Scientists from the Mary Rose Trust are using cutting edge synchrotron technology at Diamond Light Source to provide 21st century solutions to enhance the conservation of Henry VIII’s Tudor warship. This work is part of an ongoing research programme to safeguard this unique historical artefact for posterity, and thanks to a grant from the Heritage Lottery Fund, the hull of the Mary Rose will be displayed in a controlled environment within a brand new museum which is due to be built in time for the Olympic Games in 2012.
Scientists from the Diamond synchrotron are working with the Mary Rose Trust and researchers from the National Museum of Scotland, Daresbury Laboratory (STFC) and the University of Kent. The team are using Diamond’s intense X-rays to enhance their knowledge of the conservation process to preserve the historic timbers of the ship.
The Mary Rose capsized in the waters of the Solent in 1545. The ship settled on the soft silts of the old Solent rivers which washed into her, eventually filling almost half the hull with a protective anaerobic covering. The resultant lack of oxygen preserved the timbers of the starboard side, whilst the exposed port side and masts slowly rotted away. Over 400 years later, on 11 October 1982, archaeologists raised her remains from the seabed.
Initially the ship was sprayed with chilled, fresh water to rinse out salts and acids and since 1994, she has been continually sprayed with polyethylene glycol (a water soluble wax) - a standard treatment which stabilises the wood structure and prevents shrinkage during drying. This conservation process has been effective in stabilising the timbers and removing almost all of the salts and acids which may harm the structure of the wood if left untreated.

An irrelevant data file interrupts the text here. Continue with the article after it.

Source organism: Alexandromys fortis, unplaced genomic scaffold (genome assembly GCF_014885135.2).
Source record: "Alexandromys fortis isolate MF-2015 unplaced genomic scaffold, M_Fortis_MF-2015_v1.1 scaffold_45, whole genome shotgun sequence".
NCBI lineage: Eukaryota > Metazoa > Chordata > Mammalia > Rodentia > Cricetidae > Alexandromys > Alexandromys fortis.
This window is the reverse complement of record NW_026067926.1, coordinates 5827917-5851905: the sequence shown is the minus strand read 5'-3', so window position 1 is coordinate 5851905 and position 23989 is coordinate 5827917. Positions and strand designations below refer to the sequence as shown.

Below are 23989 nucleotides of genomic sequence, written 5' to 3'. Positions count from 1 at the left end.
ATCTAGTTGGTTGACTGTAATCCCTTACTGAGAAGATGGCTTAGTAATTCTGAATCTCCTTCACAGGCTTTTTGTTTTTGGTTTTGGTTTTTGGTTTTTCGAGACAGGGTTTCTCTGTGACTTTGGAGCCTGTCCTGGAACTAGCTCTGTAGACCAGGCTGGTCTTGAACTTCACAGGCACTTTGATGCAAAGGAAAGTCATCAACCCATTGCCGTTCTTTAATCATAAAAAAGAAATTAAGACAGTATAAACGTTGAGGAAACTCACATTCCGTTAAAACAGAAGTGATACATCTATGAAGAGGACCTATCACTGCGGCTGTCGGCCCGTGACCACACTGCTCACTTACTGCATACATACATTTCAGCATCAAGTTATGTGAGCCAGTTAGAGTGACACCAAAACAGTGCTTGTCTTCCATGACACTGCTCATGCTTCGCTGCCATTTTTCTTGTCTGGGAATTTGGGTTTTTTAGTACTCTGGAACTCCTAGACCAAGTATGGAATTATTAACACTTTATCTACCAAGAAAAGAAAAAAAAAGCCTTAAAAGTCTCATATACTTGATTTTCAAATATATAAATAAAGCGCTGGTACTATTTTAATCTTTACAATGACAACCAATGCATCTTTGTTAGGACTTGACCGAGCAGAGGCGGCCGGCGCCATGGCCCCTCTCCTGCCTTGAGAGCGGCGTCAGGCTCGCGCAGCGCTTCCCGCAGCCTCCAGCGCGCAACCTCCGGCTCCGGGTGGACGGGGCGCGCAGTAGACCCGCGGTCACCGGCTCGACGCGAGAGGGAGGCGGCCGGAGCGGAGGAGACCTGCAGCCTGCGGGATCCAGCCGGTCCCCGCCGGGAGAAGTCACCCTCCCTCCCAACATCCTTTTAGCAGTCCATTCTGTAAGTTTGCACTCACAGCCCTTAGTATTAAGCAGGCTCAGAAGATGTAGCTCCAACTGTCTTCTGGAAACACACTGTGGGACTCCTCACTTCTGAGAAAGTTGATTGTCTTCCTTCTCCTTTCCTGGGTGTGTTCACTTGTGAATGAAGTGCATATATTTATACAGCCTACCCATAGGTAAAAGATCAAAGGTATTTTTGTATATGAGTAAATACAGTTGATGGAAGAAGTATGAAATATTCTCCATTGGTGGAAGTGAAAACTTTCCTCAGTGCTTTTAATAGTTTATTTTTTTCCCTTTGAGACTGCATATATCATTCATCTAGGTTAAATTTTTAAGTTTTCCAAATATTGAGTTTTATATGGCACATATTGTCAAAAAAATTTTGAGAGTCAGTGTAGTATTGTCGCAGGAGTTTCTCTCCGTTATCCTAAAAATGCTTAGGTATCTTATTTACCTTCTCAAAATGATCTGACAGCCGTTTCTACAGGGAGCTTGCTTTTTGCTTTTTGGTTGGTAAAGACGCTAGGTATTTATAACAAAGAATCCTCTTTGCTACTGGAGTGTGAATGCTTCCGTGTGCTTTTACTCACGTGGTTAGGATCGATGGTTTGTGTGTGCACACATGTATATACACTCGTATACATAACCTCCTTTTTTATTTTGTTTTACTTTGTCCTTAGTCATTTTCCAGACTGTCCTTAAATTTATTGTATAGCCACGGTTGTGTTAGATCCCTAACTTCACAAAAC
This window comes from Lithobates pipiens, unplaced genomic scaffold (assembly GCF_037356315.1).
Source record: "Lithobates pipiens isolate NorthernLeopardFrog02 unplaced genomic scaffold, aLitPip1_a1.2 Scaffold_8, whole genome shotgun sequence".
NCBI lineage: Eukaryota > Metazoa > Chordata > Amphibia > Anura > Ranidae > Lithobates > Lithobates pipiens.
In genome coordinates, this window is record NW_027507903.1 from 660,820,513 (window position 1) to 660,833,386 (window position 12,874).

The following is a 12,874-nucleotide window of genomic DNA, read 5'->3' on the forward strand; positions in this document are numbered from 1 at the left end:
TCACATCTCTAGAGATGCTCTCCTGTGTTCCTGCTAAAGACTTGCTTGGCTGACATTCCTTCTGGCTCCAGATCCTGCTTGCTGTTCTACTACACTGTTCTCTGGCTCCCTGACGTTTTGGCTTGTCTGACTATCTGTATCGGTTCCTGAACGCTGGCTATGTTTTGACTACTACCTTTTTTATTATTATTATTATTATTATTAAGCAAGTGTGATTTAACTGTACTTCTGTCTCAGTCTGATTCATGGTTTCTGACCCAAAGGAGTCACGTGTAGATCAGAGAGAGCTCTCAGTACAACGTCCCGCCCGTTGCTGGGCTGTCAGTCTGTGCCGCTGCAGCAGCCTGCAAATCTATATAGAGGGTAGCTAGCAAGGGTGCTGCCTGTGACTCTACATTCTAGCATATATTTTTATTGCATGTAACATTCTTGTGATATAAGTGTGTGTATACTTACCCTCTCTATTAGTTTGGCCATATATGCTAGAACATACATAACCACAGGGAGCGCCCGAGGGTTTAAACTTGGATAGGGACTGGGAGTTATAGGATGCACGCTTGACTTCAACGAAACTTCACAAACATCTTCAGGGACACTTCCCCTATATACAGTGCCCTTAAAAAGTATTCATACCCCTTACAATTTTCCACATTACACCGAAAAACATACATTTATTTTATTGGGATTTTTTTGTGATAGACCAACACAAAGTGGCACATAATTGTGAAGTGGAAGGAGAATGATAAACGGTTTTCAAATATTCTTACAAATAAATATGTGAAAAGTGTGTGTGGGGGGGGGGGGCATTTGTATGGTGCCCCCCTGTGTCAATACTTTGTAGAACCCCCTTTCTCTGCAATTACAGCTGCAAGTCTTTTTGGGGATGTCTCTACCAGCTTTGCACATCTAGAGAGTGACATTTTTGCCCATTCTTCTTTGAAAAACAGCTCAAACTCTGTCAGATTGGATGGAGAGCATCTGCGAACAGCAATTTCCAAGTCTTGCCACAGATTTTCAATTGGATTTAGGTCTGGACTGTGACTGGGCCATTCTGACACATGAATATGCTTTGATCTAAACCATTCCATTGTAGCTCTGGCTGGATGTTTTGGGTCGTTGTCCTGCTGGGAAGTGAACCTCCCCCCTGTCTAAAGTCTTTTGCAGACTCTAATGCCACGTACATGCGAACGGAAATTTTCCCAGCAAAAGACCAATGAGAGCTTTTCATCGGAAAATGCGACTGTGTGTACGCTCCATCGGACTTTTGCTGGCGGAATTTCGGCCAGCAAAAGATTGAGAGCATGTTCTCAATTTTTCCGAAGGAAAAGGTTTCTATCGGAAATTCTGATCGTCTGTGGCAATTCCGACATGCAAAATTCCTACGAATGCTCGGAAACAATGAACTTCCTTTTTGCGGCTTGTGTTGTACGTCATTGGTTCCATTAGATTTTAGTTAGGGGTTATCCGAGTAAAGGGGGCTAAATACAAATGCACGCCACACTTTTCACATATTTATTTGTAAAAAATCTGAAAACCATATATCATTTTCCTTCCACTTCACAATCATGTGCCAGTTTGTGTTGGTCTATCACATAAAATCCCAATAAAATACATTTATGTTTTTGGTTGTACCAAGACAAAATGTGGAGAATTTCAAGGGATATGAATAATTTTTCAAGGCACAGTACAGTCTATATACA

Now that the Diamond synchrotron is online, Mary Rose scientists are taking advantage of its advanced technology to assure the ship's long term stability. Particular interest lies in those areas of the vessel where iron was present - specifically in timbers surrounding the location of bolts, or where other iron artefacts such as the cannon had been in contact with the wood and in which iron sulfide compounds have been found.
The research team are investigating the structure of the ship's timber in microscopic detail using one of Diamond’s research stations (I18), known as a microfocus spectroscopy beamline. Mirrors focus the x-ray beam down to about 1/80th of the width of a human hair, allowing the sample to be probed in very fine detail. Previous analysis of samples taken from this historic ship have been carried out at the Daresbury SRS, the European light source (ESRF) in Grenoble and now with data from the Diamond synchrotron, the team will be able to investigate how sulfur and iron compounds are distributed in the individual wood cells, so completing the scientists understanding of the complex interactions between the iron, sulfur and wood cell walls.
Dr Mark Jones from the Mary Rose Trust says:
"This has been a fascinating journey for us and now thanks to research at Diamond Light Source and the help of our collaborators, we have great confidence of the safe preservation of the Mary Rose and other historic ships for the continued enjoyment of future generations."
Diamond Scientist, Dr Fred Mosselmans says:
"Our beamline has the potential to address a wide variety of conservation issues – not just the preservation of wood, but also bone, metal and stone artefacts. We are very excited about the opportunities for Diamond in the area of cultural heritage and look forward to introducing new users to synchrotron techniques in the future. "
Source: Diamond Light Source
Explore further: Isotope analysis of Flakstad skeletons